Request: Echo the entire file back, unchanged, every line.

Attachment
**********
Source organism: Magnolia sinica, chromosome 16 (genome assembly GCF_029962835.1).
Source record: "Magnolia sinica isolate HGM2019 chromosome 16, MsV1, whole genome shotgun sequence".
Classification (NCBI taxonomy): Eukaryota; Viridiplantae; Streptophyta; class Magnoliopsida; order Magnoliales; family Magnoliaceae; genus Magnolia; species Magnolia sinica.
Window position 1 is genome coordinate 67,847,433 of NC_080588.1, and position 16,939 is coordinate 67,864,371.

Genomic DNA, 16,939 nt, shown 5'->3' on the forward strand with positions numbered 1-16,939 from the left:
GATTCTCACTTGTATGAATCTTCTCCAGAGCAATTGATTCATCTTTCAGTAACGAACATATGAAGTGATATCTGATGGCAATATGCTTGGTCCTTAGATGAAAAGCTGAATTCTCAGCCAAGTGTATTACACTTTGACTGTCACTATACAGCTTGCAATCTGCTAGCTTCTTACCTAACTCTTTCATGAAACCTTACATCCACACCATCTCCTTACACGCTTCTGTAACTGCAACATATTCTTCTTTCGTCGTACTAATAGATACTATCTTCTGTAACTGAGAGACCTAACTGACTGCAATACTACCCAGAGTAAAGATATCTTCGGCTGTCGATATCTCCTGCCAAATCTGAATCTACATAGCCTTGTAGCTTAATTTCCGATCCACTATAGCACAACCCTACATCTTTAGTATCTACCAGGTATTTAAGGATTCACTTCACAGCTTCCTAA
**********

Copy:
Source organism: Magnolia sinica, chromosome 16 (genome assembly GCF_029962835.1).
Source record: "Magnolia sinica isolate HGM2019 chromosome 16, MsV1, whole genome shotgun sequence".
Classification (NCBI taxonomy): Eukaryota; Viridiplantae; Streptophyta; class Magnoliopsida; order Magnoliales; family Magnoliaceae; genus Magnolia; species Magnolia sinica.
Window position 1 is genome coordinate 67,847,433 of NC_080588.1, and position 16,939 is coordinate 67,864,371.

Genomic DNA, 16,939 nt, shown 5'->3' on the forward strand with positions numbered 1-16,939 from the left:
GATTCTCACTTGTATGAATCTTCTCCAGAGCAATTGATTCATCTTTCAGTAACGAACATATGAAGTGATATCTGATGGCAATATGCTTGGTCCTTAGATGAAAAGCTGAATTCTCAGCCAAGTGTATTACACTTTGACTGTCACTATACAGCTTGCAATCTGCTAGCTTCTTACCTAACTCTTTCATGAAACCTTACATCCACACCATCTCCTTACACGCTTCTGTAACTGCAACATATTCTTCTTTCGTCGTACTAATAGATACTATCTTCTGTAACTGAGAGACCTAACTGACTGCAATACTACCCAGAGTAAAGATATCTTCGGCTGTCGATATCTCCTGCCAAATCTGAATCTACATAGCCTTGTAGCTTAATTTCCGATCCACTATAGCACAACCCTACATCTTTAGTATCTACCAGGTATTTAAGGATTCACTTCACAGCTTCCTAA